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An introduction to Email Marketing

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Email marketing is a form of digital marketing that involves sending electronic messages, typically consisting of text, images, and links, to a group of prospects or customers. These messages can be sent through email marketing software or through an email service provider.

Email marketing is used to nurture leads, build relationships with customers, and promote products or services. It can be an effective way to reach a large number of people at a low cost, and it allows businesses to target specific groups of customers or prospects with customised messaging.

To effectively use email marketing, businesses should have a clear understanding of their target audience and what types of messages will be most relevant to them. They should also follow best practices for email marketing, such as obtaining permission from recipients before sending emails where necessary, and ensuring that emails are mobile-friendly and properly formatted.

GDPR & Email Marketing

The General Data Protection Regulation (GDPR) is a set of regulations that went into effect in the European Union (EU) in 2018. It sets out rules for how personal data can be collected, used, and shared, and gives individuals the right to control their personal data and to know how it is being used.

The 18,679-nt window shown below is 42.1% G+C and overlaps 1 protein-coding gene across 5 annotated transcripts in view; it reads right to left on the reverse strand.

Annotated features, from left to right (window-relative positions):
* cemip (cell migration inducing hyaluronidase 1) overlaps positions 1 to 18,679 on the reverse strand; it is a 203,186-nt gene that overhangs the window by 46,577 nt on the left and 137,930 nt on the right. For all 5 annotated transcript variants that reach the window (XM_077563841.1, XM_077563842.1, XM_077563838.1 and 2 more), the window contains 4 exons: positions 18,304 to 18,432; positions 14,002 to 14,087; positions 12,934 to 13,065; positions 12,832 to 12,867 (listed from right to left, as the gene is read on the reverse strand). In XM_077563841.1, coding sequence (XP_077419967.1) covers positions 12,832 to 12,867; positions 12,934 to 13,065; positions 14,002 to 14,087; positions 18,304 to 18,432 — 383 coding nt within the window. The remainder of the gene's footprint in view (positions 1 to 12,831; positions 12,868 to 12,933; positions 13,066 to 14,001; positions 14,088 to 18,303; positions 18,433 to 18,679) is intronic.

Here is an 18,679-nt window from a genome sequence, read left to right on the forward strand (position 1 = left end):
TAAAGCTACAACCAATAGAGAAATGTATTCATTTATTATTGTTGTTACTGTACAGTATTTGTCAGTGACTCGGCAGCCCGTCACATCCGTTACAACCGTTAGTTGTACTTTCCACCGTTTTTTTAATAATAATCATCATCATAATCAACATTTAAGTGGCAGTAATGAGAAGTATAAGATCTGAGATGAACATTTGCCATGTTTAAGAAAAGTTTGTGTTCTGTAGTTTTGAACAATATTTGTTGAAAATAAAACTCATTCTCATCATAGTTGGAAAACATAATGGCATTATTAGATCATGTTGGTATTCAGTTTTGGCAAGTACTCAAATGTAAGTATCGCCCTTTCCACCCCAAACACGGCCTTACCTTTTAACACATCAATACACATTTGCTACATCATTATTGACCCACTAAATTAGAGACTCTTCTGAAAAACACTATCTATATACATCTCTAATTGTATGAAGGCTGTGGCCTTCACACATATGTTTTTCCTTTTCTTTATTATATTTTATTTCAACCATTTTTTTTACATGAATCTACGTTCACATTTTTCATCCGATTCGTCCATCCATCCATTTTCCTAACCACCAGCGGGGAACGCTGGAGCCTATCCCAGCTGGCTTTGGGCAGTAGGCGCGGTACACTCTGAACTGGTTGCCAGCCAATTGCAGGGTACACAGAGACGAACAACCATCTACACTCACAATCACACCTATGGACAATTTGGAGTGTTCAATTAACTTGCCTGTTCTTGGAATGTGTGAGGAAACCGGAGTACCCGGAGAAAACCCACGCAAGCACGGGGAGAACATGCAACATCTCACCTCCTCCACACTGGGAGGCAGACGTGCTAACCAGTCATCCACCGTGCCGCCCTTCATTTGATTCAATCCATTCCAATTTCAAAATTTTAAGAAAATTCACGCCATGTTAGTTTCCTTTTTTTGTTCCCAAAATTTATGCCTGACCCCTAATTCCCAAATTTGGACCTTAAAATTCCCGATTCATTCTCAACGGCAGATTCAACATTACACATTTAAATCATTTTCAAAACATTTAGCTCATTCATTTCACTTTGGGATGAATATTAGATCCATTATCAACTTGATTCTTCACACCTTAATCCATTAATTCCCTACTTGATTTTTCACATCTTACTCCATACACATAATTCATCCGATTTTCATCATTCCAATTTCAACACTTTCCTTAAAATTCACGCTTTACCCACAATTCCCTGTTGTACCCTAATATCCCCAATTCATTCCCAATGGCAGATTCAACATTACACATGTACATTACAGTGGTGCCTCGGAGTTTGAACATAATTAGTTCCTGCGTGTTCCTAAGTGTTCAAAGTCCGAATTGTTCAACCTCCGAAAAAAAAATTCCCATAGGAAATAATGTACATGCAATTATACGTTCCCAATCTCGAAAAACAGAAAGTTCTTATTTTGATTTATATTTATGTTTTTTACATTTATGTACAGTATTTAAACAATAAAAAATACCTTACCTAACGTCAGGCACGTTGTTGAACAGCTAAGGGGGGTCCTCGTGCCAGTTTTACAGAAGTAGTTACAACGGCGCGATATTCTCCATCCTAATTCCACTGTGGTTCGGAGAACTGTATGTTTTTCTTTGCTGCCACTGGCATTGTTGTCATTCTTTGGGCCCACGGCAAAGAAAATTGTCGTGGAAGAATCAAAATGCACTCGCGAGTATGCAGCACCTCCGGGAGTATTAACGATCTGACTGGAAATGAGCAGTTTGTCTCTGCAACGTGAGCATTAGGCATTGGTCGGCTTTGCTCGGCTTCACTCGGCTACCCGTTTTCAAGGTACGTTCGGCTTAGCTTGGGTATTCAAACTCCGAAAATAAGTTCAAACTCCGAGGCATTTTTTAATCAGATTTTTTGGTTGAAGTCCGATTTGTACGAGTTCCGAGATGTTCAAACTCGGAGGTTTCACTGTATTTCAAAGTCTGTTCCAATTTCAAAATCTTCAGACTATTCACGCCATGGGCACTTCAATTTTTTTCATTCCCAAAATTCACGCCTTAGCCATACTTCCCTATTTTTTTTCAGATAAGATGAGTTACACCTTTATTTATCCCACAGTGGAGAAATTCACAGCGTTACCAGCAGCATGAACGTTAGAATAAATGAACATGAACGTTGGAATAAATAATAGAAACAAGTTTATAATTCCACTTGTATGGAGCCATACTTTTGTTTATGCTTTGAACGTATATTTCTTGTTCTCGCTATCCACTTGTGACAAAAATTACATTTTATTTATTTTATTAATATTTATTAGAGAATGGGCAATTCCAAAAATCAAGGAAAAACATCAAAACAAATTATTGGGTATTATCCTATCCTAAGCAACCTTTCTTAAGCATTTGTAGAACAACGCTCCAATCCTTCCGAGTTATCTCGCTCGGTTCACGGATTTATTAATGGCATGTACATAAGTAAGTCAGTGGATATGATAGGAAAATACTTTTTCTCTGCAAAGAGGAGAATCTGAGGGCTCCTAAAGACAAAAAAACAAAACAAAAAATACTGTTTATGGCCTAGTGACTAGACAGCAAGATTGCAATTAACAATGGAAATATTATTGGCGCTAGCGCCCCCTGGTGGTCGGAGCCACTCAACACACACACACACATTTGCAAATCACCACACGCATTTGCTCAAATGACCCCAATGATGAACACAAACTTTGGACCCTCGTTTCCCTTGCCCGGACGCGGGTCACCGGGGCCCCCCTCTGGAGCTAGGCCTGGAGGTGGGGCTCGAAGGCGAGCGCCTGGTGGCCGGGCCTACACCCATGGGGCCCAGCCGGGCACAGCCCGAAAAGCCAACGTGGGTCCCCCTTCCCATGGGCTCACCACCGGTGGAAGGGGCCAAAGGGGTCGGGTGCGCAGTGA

GDPR affects email marketing in a number of ways. For example:

  • GDPR requires businesses to obtain explicit consent from individuals before sending them marketing emails. This means that businesses must provide clear, concise information about how they will use the data they collect, and must obtain affirmative consent from individuals before sending them marketing emails.
  • GDPR gives individuals the right to access, rectify, erase, restrict, or object to the processing of their personal data. This means that businesses must have processes in place to allow individuals to exercise these rights, and must respond to requests within a reasonable timeframe.
  • GDPR requires businesses to implement appropriate technical and organisational measures to protect personal data from unauthorised access, use, or disclosure. This includes measures such as encryption, secure servers, and firewalls.

Overall, GDPR requires businesses to be more transparent and accountable when it comes to the use of personal data for marketing purposes, and to ensure that they have obtained the necessary consent from individuals before using their data in this way.